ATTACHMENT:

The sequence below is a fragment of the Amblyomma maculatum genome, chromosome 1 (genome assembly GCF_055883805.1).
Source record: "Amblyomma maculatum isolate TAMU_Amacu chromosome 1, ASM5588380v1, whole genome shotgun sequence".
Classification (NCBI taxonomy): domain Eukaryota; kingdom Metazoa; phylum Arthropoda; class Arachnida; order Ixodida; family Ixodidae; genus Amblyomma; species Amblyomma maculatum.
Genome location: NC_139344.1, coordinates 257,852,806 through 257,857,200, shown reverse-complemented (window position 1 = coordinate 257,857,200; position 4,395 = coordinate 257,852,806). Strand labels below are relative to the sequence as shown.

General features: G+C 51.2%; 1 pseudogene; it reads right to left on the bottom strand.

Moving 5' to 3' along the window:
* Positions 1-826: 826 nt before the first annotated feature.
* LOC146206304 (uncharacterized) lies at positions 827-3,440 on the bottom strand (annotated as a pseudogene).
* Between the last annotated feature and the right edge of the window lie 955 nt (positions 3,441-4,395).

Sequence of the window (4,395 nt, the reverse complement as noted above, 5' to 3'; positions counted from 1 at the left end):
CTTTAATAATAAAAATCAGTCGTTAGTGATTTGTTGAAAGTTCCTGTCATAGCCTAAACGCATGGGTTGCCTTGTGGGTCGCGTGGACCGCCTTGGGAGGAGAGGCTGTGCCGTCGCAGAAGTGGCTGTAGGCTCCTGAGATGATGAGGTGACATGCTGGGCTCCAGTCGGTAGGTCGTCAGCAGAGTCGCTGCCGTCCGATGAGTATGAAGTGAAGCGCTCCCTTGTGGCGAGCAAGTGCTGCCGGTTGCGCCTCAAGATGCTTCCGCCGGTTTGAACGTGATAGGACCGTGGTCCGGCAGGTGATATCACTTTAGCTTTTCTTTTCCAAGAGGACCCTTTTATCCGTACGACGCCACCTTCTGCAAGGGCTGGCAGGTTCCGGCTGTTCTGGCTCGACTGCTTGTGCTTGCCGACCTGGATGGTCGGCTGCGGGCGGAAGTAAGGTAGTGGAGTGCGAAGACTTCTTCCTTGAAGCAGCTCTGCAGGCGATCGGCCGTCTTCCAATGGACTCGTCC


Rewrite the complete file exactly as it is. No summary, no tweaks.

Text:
The sequence below is a fragment of the Amblyomma maculatum genome, chromosome 1 (genome assembly GCF_055883805.1).
Source record: "Amblyomma maculatum isolate TAMU_Amacu chromosome 1, ASM5588380v1, whole genome shotgun sequence".
Classification (NCBI taxonomy): domain Eukaryota; kingdom Metazoa; phylum Arthropoda; class Arachnida; order Ixodida; family Ixodidae; genus Amblyomma; species Amblyomma maculatum.
Genome location: NC_139344.1, coordinates 257,852,806 through 257,857,200, shown reverse-complemented (window position 1 = coordinate 257,857,200; position 4,395 = coordinate 257,852,806). Strand labels below are relative to the sequence as shown.

General features: G+C 51.2%; 1 pseudogene; it reads right to left on the bottom strand.

Moving 5' to 3' along the window:
* Positions 1-826: 826 nt before the first annotated feature.
* LOC146206304 (uncharacterized) lies at positions 827-3,440 on the bottom strand (annotated as a pseudogene).
* Between the last annotated feature and the right edge of the window lie 955 nt (positions 3,441-4,395).

Sequence of the window (4,395 nt, the reverse complement as noted above, 5' to 3'; positions counted from 1 at the left end):
CTTTAATAATAAAAATCAGTCGTTAGTGATTTGTTGAAAGTTCCTGTCATAGCCTAAACGCATGGGTTGCCTTGTGGGTCGCGTGGACCGCCTTGGGAGGAGAGGCTGTGCCGTCGCAGAAGTGGCTGTAGGCTCCTGAGATGATGAGGTGACATGCTGGGCTCCAGTCGGTAGGTCGTCAGCAGAGTCGCTGCCGTCCGATGAGTATGAAGTGAAGCGCTCCCTTGTGGCGAGCAAGTGCTGCCGGTTGCGCCTCAAGATGCTTCCGCCGGTTTGAACGTGATAGGACCGTGGTCCGGCAGGTGATATCACTTTAGCTTTTCTTTTCCAAGAGGACCCTTTTATCCGTACGACGCCACCTTCTGCAAGGGCTGGCAGGTTCCGGCTGTTCTGGCTCGACTGCTTGTGCTTGCCGACCTGGATGGTCGGCTGCGGGCGGAAGTAAGGTAGTGGAGTGCGAAGACTTCTTCCTTGAAGCAGCTCTGCAGGCGATCGGCCGTCTTCCAATGGACTCGTCC